In The Number Ones, I’m reviewing every single #1 single in the history of the Billboard Hot 100, starting with the chart’s beginning, in 1958, and working my way up into the present.
The 1990s began poorly. George Herbert Walker Bush was President of the United States. Dan Quayle was Vice President. In January of 1990, Time Inc. and Warner Bros. merged to form one media mega-corporation, the FBI arrested DC mayor Marion Berry for crack, and the Panamanian narco-dictator Manuel Noriega, a former CIA informant, surrendered to the US Army. At the North American box office, Driving Miss Daisy knocked Oliver Stone’s Born On The Fourth Of July out of the #1 spot and, a couple of months later, won Best Picture at the Oscars. And on the Billboard Hot 100, motherfucking Michael Bolton had the first #1 hit of the ’90s. This was not an especially inspiring start for a new decade.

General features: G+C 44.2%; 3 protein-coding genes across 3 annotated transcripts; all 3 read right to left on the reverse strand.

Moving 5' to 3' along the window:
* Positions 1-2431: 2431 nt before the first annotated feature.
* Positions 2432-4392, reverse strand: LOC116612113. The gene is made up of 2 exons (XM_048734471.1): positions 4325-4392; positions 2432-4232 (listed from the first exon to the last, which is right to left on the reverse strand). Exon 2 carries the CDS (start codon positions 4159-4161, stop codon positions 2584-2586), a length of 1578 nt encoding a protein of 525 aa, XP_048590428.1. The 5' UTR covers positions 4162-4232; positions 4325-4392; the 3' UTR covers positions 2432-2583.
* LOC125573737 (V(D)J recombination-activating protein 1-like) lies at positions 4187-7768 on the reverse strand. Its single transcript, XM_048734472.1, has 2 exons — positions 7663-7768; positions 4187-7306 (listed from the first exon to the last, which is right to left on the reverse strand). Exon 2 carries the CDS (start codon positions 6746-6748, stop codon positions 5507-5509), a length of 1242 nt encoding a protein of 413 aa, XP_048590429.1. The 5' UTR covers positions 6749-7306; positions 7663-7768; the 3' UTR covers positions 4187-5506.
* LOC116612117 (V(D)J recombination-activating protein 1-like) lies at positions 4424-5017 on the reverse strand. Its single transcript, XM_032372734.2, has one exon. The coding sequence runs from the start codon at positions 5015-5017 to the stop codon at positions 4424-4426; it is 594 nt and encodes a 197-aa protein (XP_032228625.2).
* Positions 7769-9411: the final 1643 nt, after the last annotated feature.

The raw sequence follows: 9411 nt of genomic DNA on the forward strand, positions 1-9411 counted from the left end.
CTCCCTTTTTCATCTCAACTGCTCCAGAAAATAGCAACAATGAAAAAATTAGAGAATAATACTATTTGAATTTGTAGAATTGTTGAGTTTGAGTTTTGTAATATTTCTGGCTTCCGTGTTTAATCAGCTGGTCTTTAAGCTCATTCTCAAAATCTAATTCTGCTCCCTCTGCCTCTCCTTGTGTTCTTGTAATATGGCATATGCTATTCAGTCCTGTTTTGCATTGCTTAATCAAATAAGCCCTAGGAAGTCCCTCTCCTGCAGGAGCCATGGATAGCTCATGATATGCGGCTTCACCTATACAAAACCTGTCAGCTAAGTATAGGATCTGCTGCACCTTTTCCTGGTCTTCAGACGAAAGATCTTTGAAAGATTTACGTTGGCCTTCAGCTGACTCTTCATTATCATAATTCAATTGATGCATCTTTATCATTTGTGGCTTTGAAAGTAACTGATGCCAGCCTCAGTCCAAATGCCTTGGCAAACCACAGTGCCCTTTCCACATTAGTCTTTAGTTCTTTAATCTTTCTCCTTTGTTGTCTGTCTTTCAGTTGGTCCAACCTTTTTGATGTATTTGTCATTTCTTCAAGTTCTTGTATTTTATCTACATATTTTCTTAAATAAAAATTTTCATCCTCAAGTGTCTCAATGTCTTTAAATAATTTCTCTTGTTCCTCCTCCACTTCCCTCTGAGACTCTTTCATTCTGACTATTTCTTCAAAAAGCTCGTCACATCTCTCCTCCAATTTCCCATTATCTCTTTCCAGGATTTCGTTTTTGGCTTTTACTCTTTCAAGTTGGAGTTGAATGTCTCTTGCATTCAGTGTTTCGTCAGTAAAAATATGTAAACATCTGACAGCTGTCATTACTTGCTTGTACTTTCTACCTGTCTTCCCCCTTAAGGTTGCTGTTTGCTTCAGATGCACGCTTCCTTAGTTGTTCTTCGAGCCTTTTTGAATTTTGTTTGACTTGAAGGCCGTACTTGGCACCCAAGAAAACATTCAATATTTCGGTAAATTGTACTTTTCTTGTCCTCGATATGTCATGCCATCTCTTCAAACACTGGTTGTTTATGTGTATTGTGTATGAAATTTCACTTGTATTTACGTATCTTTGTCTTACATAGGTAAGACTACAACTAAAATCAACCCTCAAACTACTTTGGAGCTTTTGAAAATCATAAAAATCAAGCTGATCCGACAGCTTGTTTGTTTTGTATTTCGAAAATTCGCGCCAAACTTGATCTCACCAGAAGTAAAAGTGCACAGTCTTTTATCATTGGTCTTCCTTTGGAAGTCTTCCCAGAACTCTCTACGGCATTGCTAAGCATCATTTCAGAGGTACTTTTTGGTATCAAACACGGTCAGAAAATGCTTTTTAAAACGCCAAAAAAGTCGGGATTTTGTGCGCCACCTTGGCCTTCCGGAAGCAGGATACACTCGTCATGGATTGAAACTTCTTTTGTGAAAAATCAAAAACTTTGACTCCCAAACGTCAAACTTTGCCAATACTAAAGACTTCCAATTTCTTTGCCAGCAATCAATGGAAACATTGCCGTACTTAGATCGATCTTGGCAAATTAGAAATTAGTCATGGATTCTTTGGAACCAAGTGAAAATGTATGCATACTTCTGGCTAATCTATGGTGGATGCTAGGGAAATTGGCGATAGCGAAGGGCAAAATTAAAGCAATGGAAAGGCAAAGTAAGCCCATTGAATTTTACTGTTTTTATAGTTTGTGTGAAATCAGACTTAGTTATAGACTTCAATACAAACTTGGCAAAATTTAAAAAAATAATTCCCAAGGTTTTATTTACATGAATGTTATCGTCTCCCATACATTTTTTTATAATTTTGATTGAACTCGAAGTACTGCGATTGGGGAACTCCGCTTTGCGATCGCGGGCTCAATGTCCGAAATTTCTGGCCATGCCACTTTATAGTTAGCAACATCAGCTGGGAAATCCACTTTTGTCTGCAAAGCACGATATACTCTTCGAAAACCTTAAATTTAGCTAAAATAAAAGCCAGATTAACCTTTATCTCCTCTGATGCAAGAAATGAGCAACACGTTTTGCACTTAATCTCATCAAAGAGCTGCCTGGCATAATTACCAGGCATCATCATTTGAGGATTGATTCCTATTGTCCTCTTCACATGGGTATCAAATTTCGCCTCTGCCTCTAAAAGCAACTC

Bolton is not a definitive ’90s figure, except insofar as he was hugely popular for a few years around the turn of the decade. Bolton represented a wing of whitebread adult-contempo balladry that ran roughshod on the pop charts in the years before the ’90s really developed its own musical identity, but he was a relic of an earlier age. Bolton had served in the late-’70s hard rock trenches without any great distinction, and he always sang with the strained intensity of that era’s arena rockers. But where guys like Foreigner’s Lou Gramm conquered the pop charts by delivering white-blues screeches over thudding power chords or glimmering keyboards, Bolton actually came to imagine himself as a soul singer, and that’s how he rose to temporary pop stardom. This should’ve never happened. We should’ve never let this happen.
Bolton’s first #1 hit wasn’t a definitive ’90s song, either. In fact, Bolton had co-written the flavorless ballad “How Am I Supposed To Live Without You” many years earlier, and it had been a hit for a different singer as far back as 1983. When Bolton took the song back for himself, he earned the historic distinction of becoming the first chart-topper of the ’90s. Those of us who came of age during that decade can hold this up as evidence that we were always good and fucked.